A computer network is simply a connection of two or more computers. The Internet is the largest computer network and it spans the entire globe. In a metropolitan area, there could be one or more Internet Service Providers (ISPs) providing network services. A small network in a classroom or a computer lab is called a Local Area Network (LAN). The Intranet is a private network securely connecting a single company or organization that has multiple sites spread across many cities or countries.

The World Wide Web (WWW) is a collection of websites available through the Internet. The most basic web pages use HTML (Hyper Text Markup Language). The protocol that the web uses is Hyper Text Transfer Protocol (HTTP). You should know the difference between DNS (Domain Name Systems) and IP (Internet Protocol) addresses, and be able to solve basic networking problems to ensure connectivity to the Internet.

Computer setup, maintenance, troubleshooting, data protection

It is tough to claim to be computer literate if you can’t even get it hooked up and turned on without help. Regular cleaning and maintenance is necessary to keep your computer in a good state of repair. Plus it’s useful to know what to do when hardware fails or something else goes wrong. When a storage device fails, it could partially or completely lose the data, and/or cause the data to be corrupted. The simplest and straightforward way to protect yourself against such failures is to perform periodic backups.

Security, privacy, and online safety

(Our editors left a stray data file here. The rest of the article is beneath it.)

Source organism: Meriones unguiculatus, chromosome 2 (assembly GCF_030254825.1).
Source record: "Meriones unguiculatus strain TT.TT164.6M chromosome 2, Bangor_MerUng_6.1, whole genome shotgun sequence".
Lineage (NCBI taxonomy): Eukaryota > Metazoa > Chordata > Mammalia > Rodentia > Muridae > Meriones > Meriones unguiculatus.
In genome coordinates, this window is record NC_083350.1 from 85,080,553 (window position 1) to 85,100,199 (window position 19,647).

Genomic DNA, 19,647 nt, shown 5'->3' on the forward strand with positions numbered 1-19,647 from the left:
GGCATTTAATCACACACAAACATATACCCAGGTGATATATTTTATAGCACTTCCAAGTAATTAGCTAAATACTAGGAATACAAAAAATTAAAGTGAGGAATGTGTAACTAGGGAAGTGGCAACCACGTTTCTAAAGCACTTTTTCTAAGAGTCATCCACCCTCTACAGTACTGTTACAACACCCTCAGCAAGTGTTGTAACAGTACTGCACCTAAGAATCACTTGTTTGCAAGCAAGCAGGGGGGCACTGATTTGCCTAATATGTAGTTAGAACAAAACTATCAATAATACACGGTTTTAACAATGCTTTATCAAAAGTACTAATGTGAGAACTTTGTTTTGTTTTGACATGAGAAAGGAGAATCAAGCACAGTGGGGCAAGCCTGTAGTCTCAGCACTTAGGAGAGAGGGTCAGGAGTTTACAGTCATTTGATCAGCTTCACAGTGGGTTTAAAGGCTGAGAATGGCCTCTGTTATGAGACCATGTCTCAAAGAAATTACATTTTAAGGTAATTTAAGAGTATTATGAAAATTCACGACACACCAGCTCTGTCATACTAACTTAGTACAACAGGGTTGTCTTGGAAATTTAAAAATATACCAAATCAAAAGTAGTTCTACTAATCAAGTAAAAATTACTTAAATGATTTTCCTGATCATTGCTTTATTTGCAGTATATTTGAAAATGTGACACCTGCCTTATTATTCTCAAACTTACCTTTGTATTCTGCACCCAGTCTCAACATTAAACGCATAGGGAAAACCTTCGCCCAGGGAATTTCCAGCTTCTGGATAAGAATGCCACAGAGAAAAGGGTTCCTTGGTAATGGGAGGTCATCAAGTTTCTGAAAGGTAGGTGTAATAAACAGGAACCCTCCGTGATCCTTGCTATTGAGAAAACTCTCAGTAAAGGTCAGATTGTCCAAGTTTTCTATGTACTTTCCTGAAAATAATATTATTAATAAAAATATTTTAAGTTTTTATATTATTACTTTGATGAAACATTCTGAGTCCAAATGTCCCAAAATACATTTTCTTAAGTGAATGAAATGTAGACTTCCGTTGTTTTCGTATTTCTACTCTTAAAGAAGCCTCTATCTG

Data security entails all of the practices and processes that are in place to ensure that websites or private data aren’t being used or accessed by unauthorized parties. There are many ways to stay secure in cyberspace, including strong passwords, encryption, and other forms of access control (virtual private networks, firewalls, biometric devices, etc.) Everyone should install a good anti-virus, anti-malware, and anti-spyware program. Also, always keep your computer up-to-date with security patches and other updates. Learn to recognize spam, scams, and forged emails. Students who know how to safely navigate the Internet are poised for success both in and out of the classroom.

Social and ethical issues related to computers

In addition to all the practical how-to’s, a course in computer literacy should include a liberal arts/humanities aspect that covers the many ethical concerns that arise from the Internet. The use of social media, the pervasive negativity and bullying that occurs through anonymous (or direct) comments, and freedom of speech as well as copyright and digital rights management are all areas where ethical decisions need to be made.


Being computer literate is a long way from becoming a rocket scientist, and you don’t necessarily need to understand computer programming to simply use a computer for everyday applications. But if you master certain skills, you will certainly be able to do more and work faster than the average computer user. In an increasingly digital world, a high amount of computer literacy will give you an advantage at school and on the job.

This article touches on just the tip of the iceberg, but if you really want to be computer literate, you can find most of these topics and many more in Computer Basics Absolute Beginner’s Guide, Windows 10 Edition, which covers everything you need to know about using a computer. Even if you’re not an absolute beginner, you will surely learn some things in this book that you didn’t already know, which will make computing easier. Although computer books typically get outdated quickly, this one includes a Content Update Program, in which updates will be delivered to you via a free Web Edition of the book.

Leave a Reply

Your email address will not be published. Required fields are marked *

Time limit is exhausted. Please reload CAPTCHA.